New Technologies in Drug Delivery
Ongoing research approaches for contact lens (CL) drug delivery systems focus on improving the residence time of the drug at the surface of the eye to enhance bioavailability and to provide more convenient and efficacious therapy. Various techniques are used to incorporate the drug into the CL body, including
soaking the CL in drug solution
incorporating monomers able to interact with target drugs into the CL hydrogels
incorporating drug-loaded colloidal nanoparticles into the matrix of the CL
using a molecular imprinting technique in which the components of the hydrogel network are organized such that high-affinity binding sites for the drug are created
These CL delivery systems need to be designed so that they also preserve the transparency required for vision and the oxygen permeability necessary for corneal health. One way to maintain transparency is by lathing the encapsulated drug-polymer film in the periphery of the CL hydrogel.
Punctal plug–mediated delivery
Various punctal plug–mediated drug delivery systems are currently under clinical investigation. The design of these delivery systems generally includes a cylindrical polymeric core loaded with the drug compound, an impermeable shell, and a cap (or head portion of the plug exposed to the tear film) with pores from which the drug is released by diffusion. Most examples of punctal plug systems show nearly constant drug-release rates for drug molecules. Delivery of drugs by punctal plug has several potential advantages over administration via eyedrops, including lack of exposure to preservatives, dose reduction, controlled release of the drug at an optimum rate, and improved patient compliance. Limitations include ocular irritation, itching, discomfort, increased lacrimation, and spontaneous extrusion of the plug.
Gel-forming drops use pentablock copolymers as a vehicle for topical drug delivery. The drug is added to a nonviscous polymer drop. After the drop is in contact with the surface of the eye, the drop reacts upon exposure to body temperature and transforms into a gel.
Encapsulated cell technology
Encapsulated cell technology has been applied to the delivery of therapeutic agents for treatment of retinal diseases. This technology involves encapsulation of cells within a semipermeable polymer capsule that secretes therapeutic material into the vitreous. The device is implanted in the vitreous cavity and secured to the sclera.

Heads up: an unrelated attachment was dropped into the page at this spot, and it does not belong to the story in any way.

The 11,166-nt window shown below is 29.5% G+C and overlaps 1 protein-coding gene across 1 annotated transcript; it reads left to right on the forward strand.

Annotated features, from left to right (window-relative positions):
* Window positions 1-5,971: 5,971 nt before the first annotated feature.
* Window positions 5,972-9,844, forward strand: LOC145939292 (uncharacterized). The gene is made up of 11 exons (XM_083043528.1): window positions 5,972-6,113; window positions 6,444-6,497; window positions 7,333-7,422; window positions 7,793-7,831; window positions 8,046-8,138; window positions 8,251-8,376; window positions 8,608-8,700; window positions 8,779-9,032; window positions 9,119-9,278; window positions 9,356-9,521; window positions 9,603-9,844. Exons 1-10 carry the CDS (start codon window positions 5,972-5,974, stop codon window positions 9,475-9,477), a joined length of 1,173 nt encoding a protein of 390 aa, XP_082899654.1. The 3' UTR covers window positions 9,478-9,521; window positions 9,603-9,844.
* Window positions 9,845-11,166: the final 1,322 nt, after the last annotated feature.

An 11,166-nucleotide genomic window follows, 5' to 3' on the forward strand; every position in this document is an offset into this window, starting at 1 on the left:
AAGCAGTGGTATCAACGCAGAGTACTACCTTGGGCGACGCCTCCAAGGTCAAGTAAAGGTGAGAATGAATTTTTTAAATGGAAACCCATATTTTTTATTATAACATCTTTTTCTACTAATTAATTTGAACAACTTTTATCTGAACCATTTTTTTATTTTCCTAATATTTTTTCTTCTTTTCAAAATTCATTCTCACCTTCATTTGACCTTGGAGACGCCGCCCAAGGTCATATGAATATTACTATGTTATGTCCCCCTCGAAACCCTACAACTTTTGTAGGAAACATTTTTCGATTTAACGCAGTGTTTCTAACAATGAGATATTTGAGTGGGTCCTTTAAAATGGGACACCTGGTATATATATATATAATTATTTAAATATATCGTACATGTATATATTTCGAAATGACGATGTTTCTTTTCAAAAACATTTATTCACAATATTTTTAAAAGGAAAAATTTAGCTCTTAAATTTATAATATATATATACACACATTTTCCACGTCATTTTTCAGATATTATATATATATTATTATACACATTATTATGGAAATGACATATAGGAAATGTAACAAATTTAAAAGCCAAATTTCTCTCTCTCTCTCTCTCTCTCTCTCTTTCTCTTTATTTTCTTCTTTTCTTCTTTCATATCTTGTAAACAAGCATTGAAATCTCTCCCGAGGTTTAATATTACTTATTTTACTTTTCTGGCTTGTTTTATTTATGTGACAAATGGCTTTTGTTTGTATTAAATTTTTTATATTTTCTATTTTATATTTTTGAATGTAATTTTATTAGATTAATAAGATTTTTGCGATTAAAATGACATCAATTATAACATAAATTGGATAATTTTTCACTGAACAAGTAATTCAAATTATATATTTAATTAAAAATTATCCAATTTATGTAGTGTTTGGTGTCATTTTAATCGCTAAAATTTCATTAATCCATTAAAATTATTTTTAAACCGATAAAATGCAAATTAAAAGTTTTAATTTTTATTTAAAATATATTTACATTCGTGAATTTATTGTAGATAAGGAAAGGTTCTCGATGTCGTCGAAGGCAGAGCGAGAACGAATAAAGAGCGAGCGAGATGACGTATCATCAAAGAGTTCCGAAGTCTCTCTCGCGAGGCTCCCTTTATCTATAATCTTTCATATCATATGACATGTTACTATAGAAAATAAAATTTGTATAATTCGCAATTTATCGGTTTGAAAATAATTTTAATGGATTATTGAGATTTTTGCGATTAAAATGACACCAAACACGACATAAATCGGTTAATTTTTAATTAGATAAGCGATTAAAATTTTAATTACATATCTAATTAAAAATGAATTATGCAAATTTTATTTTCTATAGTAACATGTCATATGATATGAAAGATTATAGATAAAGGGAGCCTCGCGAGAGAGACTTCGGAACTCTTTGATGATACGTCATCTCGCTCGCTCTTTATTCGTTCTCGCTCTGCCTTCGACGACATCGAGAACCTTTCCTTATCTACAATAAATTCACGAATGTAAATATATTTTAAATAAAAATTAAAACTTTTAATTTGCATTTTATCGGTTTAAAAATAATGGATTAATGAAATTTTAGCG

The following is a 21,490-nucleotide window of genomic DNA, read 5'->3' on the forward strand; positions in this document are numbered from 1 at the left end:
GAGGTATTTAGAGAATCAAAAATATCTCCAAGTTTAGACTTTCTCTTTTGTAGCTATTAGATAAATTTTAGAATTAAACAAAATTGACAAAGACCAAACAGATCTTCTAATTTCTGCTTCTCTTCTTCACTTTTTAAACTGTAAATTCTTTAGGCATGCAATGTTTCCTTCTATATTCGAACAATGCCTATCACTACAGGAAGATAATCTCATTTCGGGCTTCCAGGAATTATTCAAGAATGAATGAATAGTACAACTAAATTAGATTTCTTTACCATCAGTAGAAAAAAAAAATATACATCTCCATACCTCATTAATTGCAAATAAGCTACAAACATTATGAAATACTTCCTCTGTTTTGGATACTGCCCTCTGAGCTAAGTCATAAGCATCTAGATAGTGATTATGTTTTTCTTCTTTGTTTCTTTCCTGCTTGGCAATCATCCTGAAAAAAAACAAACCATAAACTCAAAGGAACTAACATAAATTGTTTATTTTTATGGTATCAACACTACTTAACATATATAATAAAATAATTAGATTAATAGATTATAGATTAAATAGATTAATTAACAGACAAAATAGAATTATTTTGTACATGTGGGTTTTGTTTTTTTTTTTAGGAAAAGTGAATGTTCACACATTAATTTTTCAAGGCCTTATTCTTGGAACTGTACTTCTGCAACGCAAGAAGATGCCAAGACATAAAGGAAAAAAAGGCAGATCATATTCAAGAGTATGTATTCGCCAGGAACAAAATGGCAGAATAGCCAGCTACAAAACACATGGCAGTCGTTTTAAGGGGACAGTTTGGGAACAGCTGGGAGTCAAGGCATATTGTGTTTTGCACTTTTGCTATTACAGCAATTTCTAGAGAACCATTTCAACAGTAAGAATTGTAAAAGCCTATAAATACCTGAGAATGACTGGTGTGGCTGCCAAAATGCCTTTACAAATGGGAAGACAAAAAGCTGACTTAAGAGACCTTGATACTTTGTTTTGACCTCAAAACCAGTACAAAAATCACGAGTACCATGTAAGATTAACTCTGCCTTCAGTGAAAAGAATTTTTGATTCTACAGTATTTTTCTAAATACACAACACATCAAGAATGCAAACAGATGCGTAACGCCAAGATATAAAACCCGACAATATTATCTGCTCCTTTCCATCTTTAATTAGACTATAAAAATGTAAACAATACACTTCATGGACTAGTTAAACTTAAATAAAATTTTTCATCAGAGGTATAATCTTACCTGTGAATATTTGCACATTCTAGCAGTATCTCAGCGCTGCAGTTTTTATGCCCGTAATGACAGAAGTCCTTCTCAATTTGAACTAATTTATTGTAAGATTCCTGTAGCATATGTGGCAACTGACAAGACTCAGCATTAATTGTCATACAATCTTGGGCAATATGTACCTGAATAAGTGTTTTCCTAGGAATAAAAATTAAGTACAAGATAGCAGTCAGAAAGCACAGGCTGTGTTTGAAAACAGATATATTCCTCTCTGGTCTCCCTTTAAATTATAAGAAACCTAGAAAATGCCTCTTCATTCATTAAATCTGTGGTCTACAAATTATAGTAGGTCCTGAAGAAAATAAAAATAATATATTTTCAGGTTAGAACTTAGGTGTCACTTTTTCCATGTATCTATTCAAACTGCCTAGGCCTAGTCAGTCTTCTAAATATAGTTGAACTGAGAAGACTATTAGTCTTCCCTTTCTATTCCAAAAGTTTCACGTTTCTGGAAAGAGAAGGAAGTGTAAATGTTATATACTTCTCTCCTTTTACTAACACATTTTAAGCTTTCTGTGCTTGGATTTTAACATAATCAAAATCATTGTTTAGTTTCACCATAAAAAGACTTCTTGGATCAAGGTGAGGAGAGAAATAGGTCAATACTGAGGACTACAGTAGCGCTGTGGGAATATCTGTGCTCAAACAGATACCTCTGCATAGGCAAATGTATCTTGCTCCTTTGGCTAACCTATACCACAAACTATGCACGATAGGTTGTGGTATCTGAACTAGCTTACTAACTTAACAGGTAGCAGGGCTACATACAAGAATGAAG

Liposomes are synthetic lipid microspheres that serve as multipurpose vehicles for the topical delivery of drugs, genetic material, and cosmetics. They are produced when phospholipid molecules interact to form a bilayer lipid membrane in an aqueous environment. The interior of the bilayer consists of the hydrophobic fatty-acid tails of the phospholipid molecule, whereas the outer layer is composed of hydrophilic polar-head groups of the molecule. A water-soluble drug can be dissolved in the aqueous phase of the interior compartment; a hydrophobic drug can be intercalated into the lipid bilayer itself. However, the routine use of liposome formulation for topical ocular drug delivery is limited by the short shelf life of these products, their limited drug-loading capacity, and difficulty with stabilizing the preparation.
Nanotechnology has been increasingly applied in medication design to protect active molecules and provide sustained drug delivery. Methods for transporting hydrophilic and lipophilic drugs and genes include the use of biodegradable nanoparticles such as nanospheres, nanocapsules, and nanomicelles; the colloidal dispersion of nanoparticles as nanosuspension; and the use of nanoemulsion. These methods are modeled after the molecular structure of viruses.
The physical process of moving charged molecules by an electrical current is called iontophoresis. This procedure places a relatively high concentration of a drug locally, where it can achieve maximum benefit with little waste or systemic absorption. Animal studies have demonstrated that iontophoresis increases penetration of various antibiotics and antiviral drugs across ocular surfaces into the cornea and the interior of the eye. However, patient discomfort, ocular tissue damage, and necrosis restrict the widespread use of this mode of drug delivery.
Drug delivery devices based on microelectromechanical systems (MEMS) are under investigation to provide antiangiogenic therapy for age-related macular degeneration and steroid therapy for chronic uveitis. These devices are implanted in a manner similar to that used for current glaucoma tube shunts and deliver multiple microdoses of a drug directly into the vitreous cavity through a pars plana cannula. The device contains a drug reservoir with a refill port, a battery, electronics, and an electrolysis chamber to deliver the desired dose.
Excerpted from BCSC 2020-2021 series: Section 2 - Fundamentals and Principles of Ophthalmology. For more information and to purchase the entire series, please visit https://www.aao.org/bcsc.